O.F. Robinson, The Criminal Law of Ancient Rome. Baltimore: Johns Hopkins, 1996. Pp. x + 212. $40.00. ISBN 0-8018-5318-4.
Reviewed by James E.G. Zetzel, Columbia University, email@example.com.
Whenever I teach Roman law, I spend little time on criminal law: one of Cicero's murder cases, and perhaps one class on the quaestiones perpetuae in discussing types of trial and jurisdiction and the limits of provocatio. Most of the rest of the course concentrates on the civil law -- property, contract, family law, and delict. There are pretty obvious reasons for that: one is that the standard textbooks of Roman law generally omit criminal law almost entirely; the other is that our ancient sources show very much the same bias. The dust-jacket of Robinson's book states (and I believe it to be true) that hers is "the first book in English to focus on the substantive criminal law of ancient Rome." A fair amount has been written on criminal courts and procedures and on the quaestiones of the late Republic, both in terms of substantive law and in connection with the political implications of criminal trials; beyond that, aside from studies of very specific laws and trials, there is little. The most comprehensive study of Roman criminal law remains Mommsen's massive Römisches Strafrecht.
In principle, therefore, Robinson's book is welcome: criminal law is intrinsically more appealing than civil law to most non-lawyers (would an antitrust suit be broadcast daily on CNN?), and something to assign on the subject would be very desirable. Unfortunately, R.'s book is not going to fill that gap. In a text of scarcely more than 100 pages, she devotes two preliminary chapters to procedure and liability, and then five chapters to major subdivisions of criminal law: theft, violence, sexual offenses (the longest chapter), treason and related crimes, and "Other offenses against good morals or public discipline." In each of these five, she summarizes the evidence for various criminal charges, saying something about the development of the law from republic to dominate and something about penalties. In many cases, she simply summarizes sections of the Digest or various imperial constitutions; in others (e.g. on adultery) she goes into rather more detail about culpability, the right to lodge a charge, and the like.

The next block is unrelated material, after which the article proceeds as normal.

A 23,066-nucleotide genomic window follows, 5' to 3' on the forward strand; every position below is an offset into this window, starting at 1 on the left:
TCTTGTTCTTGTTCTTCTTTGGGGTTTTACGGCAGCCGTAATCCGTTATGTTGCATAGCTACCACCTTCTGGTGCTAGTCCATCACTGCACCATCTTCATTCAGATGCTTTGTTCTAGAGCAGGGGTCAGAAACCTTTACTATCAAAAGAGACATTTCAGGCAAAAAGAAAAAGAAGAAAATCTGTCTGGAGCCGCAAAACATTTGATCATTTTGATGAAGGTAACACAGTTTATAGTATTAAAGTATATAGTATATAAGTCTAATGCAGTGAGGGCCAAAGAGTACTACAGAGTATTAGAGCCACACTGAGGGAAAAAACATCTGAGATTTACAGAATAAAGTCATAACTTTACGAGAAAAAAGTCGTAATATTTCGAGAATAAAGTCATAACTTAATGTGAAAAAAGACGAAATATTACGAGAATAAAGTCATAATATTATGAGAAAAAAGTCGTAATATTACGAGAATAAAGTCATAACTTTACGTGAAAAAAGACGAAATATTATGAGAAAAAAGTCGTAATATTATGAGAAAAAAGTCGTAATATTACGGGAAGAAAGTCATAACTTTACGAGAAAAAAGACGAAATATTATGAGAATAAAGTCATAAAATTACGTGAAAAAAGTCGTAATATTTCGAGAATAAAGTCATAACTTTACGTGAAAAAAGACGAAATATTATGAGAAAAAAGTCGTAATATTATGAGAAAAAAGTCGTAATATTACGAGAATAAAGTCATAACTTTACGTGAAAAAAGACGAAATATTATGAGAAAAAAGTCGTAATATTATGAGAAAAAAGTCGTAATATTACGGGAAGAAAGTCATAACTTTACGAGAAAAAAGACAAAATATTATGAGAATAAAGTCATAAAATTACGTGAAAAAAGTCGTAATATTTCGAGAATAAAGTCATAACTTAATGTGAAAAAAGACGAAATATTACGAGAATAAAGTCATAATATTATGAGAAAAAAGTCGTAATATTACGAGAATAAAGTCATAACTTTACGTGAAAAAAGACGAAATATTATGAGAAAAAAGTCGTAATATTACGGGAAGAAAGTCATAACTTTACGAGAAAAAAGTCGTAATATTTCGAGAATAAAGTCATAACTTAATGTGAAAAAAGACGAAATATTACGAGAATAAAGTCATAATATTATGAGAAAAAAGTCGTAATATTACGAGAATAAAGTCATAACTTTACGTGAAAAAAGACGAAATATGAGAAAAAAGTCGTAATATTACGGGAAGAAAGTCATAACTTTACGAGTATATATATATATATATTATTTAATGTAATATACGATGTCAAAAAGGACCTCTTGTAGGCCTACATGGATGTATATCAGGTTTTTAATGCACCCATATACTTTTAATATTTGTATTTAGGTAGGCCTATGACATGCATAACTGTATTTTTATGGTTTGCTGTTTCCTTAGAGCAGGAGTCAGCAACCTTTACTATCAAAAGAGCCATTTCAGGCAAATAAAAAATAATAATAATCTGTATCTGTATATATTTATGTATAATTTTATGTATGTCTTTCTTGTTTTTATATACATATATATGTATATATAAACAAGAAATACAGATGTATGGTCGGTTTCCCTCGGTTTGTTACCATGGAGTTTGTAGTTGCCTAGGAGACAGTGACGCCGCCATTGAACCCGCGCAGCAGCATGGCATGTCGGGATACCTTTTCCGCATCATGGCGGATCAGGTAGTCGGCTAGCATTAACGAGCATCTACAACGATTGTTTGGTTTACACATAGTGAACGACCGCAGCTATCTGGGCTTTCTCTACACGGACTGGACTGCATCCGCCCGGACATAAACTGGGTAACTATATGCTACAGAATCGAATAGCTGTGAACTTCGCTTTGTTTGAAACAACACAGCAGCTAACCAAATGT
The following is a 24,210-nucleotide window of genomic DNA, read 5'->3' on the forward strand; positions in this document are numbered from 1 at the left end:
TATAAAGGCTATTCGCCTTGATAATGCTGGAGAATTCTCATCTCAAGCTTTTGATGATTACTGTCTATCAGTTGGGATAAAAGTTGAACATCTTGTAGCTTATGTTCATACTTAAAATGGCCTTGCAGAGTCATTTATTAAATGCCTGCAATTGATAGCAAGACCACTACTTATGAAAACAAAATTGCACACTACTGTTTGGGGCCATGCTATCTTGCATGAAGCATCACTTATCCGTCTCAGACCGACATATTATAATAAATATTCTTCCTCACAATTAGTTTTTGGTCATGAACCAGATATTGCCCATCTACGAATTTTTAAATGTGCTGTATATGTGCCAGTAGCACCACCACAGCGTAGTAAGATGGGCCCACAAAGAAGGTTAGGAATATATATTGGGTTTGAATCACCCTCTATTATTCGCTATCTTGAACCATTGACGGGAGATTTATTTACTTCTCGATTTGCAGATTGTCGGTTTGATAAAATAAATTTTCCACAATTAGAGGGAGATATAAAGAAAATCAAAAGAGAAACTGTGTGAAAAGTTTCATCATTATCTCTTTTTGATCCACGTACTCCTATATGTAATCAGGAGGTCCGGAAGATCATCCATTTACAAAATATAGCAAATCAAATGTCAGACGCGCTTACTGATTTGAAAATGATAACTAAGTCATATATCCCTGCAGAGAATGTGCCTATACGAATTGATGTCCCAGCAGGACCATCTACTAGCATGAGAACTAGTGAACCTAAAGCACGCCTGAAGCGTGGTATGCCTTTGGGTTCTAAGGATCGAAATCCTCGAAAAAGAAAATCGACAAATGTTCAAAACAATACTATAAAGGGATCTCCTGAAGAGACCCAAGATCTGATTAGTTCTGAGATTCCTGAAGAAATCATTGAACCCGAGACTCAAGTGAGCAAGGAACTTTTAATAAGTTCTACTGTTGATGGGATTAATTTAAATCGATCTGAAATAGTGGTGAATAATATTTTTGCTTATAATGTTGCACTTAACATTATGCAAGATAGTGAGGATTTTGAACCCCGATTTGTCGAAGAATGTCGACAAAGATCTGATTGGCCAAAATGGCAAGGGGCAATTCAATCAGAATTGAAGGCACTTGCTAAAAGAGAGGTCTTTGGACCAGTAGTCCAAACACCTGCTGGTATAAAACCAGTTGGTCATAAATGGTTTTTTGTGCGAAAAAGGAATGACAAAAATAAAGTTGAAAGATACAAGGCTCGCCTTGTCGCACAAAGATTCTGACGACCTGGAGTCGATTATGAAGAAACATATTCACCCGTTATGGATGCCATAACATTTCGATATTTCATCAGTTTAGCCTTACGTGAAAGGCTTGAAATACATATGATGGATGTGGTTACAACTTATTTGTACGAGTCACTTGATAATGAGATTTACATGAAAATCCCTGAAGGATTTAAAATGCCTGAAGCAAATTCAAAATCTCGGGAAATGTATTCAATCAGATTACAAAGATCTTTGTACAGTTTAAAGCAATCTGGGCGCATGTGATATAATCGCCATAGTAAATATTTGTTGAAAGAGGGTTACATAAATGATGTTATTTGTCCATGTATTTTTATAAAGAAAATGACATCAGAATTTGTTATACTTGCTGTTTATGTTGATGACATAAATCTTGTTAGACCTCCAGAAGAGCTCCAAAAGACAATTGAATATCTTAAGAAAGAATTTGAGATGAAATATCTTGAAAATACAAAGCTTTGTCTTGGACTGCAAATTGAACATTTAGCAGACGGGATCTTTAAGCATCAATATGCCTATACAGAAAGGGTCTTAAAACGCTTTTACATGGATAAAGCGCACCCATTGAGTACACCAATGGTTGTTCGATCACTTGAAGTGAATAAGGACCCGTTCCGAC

Where I have checked the sources, R. is generally accurate, but she offers little more than summary. And there are some significant defects. Her account of the development of procedure and the courts is unclear and excessively cursory; in terms of imperial procedure and the development of cognitio extra ordinem and senatorial jurisdiction, one is much better advised to read the brief chapter in A.H.M. Jones's posthumous Criminal Courts of the Roman Republic and Principate (1972). Wherever the line between law and politics blurs, R. is seriously inadequate, particularly in dealing with charges of maiestas (there is not a word about Tacitus' account of the Tiberian trials) or the criminal trials of the late Republic. And on some topics, e.g. the crimen expilatae hereditatis (30-31), she is simply wrong: a clearer and better account is to be found in Berger's Encyclopedic Dictionary s.v. or in Jones's seven lines on the subject (p.108).